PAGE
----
Teen Mom Shows Support in Beckley

Teen Mom Shows Support in Beckley

Dozens of decked-out donors gathered at McBee's in uptown Beckley Thursday night for a costume contest benefiting Wear Orange For Leslee. Among those in attendance was reality television star Leah

Bridge Day Video

Finding Strength Through Wounding

Finding Strength Through Wounding

Leslee Pannell used to be normal. Concord and Mountain State student, competitive cheerleader, and Raleigh County native, Leslee began noticing a series of strange symptoms when she became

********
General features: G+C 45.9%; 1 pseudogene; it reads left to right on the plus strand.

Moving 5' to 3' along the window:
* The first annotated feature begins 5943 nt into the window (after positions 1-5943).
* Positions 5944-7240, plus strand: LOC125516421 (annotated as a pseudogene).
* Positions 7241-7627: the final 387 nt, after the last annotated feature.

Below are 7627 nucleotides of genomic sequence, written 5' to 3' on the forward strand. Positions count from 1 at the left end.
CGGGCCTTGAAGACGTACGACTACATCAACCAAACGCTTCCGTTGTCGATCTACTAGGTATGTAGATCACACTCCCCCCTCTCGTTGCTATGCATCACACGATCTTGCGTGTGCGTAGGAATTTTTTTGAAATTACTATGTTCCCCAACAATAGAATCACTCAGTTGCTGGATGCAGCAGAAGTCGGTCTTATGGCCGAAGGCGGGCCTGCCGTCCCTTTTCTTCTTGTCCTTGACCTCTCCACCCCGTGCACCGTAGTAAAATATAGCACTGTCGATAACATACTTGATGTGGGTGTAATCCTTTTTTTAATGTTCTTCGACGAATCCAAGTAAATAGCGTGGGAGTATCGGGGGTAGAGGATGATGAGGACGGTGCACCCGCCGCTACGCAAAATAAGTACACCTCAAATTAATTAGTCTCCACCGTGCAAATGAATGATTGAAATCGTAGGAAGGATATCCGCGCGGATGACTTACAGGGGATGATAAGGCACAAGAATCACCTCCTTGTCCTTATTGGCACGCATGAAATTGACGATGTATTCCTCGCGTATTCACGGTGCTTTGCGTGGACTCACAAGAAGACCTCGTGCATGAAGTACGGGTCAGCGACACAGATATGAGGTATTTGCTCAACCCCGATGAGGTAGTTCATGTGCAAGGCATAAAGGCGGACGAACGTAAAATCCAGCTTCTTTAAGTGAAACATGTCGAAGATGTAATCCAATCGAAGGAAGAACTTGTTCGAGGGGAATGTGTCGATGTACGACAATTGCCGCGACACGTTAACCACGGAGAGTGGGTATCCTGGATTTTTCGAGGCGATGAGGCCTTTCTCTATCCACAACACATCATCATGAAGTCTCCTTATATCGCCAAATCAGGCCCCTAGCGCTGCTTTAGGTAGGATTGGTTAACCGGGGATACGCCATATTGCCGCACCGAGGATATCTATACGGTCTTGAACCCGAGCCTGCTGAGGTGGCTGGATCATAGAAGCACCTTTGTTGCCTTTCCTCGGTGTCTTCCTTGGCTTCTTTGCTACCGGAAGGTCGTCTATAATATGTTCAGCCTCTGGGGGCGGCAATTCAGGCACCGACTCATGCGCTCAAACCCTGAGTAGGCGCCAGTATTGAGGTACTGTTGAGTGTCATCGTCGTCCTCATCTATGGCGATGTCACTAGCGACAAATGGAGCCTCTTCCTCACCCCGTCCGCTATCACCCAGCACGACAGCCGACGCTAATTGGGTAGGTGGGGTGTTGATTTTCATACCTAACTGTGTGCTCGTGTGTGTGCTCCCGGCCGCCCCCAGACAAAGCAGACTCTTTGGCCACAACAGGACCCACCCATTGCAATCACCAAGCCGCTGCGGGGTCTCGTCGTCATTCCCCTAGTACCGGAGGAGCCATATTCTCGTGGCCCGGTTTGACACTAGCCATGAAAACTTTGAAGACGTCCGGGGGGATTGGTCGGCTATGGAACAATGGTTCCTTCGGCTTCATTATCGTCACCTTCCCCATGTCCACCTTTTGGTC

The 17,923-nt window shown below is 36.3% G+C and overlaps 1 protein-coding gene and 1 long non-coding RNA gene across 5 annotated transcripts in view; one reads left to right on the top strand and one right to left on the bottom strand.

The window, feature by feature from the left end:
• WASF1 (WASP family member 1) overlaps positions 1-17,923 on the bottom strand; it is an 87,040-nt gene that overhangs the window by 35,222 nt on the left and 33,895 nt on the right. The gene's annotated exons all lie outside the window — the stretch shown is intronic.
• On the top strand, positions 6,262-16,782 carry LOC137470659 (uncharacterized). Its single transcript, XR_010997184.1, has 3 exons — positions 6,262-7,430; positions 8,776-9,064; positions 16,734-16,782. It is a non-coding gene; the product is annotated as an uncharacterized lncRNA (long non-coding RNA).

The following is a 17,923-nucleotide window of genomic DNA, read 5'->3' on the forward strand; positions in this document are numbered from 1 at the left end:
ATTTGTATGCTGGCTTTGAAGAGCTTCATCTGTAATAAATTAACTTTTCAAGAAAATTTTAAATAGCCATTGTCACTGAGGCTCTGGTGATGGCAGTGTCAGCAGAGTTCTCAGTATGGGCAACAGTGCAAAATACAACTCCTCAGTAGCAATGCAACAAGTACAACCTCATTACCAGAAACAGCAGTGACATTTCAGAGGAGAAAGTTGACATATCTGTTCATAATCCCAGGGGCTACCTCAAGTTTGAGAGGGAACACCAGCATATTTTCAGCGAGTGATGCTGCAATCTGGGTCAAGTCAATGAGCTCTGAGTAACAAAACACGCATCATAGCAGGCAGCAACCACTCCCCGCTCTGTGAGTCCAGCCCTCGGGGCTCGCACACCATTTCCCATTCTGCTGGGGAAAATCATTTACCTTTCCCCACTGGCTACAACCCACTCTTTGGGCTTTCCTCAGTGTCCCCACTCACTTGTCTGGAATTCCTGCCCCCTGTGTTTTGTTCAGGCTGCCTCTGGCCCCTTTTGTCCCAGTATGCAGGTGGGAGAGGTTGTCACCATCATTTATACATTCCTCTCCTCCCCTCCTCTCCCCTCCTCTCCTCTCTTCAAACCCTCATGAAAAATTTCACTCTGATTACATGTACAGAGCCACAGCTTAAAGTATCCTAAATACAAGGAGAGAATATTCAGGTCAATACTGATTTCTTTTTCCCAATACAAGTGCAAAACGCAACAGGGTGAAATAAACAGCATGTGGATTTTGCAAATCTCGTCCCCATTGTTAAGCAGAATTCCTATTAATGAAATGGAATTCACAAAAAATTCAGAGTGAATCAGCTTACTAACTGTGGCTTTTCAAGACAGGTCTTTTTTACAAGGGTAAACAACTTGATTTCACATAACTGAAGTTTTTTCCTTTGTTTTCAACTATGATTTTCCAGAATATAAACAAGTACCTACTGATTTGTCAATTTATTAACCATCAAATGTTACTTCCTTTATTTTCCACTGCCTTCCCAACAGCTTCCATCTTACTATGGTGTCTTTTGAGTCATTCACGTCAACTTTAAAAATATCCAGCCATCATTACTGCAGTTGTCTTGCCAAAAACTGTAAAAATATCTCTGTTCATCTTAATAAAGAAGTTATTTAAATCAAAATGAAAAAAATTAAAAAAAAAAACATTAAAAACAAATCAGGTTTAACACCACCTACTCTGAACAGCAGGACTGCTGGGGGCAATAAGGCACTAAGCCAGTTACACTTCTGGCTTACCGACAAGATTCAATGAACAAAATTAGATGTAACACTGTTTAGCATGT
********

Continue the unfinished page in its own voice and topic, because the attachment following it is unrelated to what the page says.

United Way Dancing with the Stars

United Way Dancing with the Stars

"Blood, sweat and tears don't even begin to cover it," United Way Executive Director Margaret Ann O'Neal said to the huge crowd Friday night at Dancing with the Stars. She said gallbladders have

Bridge Day Video

iRaleigh Introduction

iRaleigh Introduction

"iRaleigh is a dynamic enterprise undertaken by Raleigh County School District to meet the needs of its students as they prepare to enter an ever-changing and competitive global environment. Our hoal

Bridge Day Video

Finding Strength Through Wounding

Finding Strength Through Wounding